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Re: Reinventing a more limited wheel

No because this is not about comma lists, which have very context dependent meanings in both languages. It is not about the comma operator, which in C means calculate the left argument for side effects and return the right argument (in python, the , operator creates a tuple of the two or more arguments). This is about expressions, statements and assignments. Both languages have contexts where an expression is permitted but not a statement, for example C: "while(expression) statement or {statement list}" and python: "while expression: statement or indented block". The difference was that in C assignments are expressions but in python assignments had to be statements. (Both languages allow using an expression where a statement is expected).

The new feature in python is an extra assignment operator (:=) so assignment expressions are now possible. In the past, converting C: "if (a=b) {...}" to python required the assignment to be in a separate statement from the condition making it abundantly clear that the programmer did not intend C: "if (a==b) {...}". Python will now allow: "if (a:=b): ..."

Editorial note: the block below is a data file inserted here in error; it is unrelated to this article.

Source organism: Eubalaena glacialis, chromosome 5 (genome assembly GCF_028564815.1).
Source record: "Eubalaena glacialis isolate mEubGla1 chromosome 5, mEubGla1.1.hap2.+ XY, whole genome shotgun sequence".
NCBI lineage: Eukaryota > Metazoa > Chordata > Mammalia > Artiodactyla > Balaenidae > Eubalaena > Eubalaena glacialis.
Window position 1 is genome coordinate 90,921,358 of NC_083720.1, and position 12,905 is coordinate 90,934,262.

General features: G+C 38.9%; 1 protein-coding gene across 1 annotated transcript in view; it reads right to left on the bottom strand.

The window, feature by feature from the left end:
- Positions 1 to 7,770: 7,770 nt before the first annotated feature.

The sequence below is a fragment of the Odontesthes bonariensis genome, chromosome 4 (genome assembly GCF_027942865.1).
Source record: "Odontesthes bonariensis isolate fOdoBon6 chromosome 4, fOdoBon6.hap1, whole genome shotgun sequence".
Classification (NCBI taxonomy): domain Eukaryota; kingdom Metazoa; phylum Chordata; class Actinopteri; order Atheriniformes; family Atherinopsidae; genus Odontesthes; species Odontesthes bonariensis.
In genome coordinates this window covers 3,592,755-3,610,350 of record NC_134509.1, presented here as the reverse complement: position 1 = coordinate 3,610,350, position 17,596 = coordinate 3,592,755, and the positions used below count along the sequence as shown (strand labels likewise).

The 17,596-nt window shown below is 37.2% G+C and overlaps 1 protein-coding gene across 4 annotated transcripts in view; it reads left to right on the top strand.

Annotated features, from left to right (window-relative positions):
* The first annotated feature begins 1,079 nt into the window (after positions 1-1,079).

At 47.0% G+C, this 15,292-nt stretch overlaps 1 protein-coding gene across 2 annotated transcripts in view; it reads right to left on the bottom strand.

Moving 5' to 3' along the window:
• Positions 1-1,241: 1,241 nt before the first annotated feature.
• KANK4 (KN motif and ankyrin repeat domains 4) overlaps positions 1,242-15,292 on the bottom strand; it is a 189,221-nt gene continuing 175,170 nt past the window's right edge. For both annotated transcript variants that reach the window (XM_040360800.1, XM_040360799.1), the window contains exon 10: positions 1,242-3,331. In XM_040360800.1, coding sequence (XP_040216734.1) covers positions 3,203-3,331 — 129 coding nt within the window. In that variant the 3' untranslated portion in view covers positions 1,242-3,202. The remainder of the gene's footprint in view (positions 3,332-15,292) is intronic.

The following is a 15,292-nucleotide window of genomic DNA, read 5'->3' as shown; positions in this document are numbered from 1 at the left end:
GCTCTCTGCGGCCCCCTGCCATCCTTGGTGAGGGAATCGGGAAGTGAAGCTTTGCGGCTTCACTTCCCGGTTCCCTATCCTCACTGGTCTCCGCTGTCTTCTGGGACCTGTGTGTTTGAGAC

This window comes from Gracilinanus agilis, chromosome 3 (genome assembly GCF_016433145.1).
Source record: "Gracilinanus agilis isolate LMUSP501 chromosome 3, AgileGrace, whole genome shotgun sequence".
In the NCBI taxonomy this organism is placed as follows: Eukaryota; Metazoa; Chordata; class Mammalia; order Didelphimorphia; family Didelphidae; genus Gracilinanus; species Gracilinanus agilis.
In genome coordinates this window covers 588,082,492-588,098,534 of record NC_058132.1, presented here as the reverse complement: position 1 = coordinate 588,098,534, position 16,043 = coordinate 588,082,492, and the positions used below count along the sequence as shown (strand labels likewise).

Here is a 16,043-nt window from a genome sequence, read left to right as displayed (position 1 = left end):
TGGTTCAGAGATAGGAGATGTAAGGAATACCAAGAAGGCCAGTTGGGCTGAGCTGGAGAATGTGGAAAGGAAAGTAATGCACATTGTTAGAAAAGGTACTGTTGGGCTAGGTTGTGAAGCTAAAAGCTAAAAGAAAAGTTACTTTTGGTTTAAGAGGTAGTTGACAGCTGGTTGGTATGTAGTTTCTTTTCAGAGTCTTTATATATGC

This has clearly caused a blood feud between different styles of language designers. On one hand, some people think that best practices must be forced down the throat of all programmers because some of them have to create insane code when the language allows it. Other people think that programmers that dumb are going to fuck up no matter what the language enforces, so the language should rely on the sensible programmers' self discipline to follow best practices and not get in the way when a programmer has an outstanding reason to do something odd.

Before you reply that clearly python has lacked C's assignment operator for years, there are plenty of things that C++ has attempted to copy from python (or whatever language python copied from), and often still struggles to get close to tolerable.

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FCC caught red-handed – again – over its $225 complaint billing plan

Flocke Kroes
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Re: Swamp

Trump made a few explicitly clear election promises/threats including putting businessmen in charge of the regulatory bodies intended to limit the bad behaviour of their business. He gave contradictory reasons for doing this, and his voters selectively heard the reason they wanted to hear: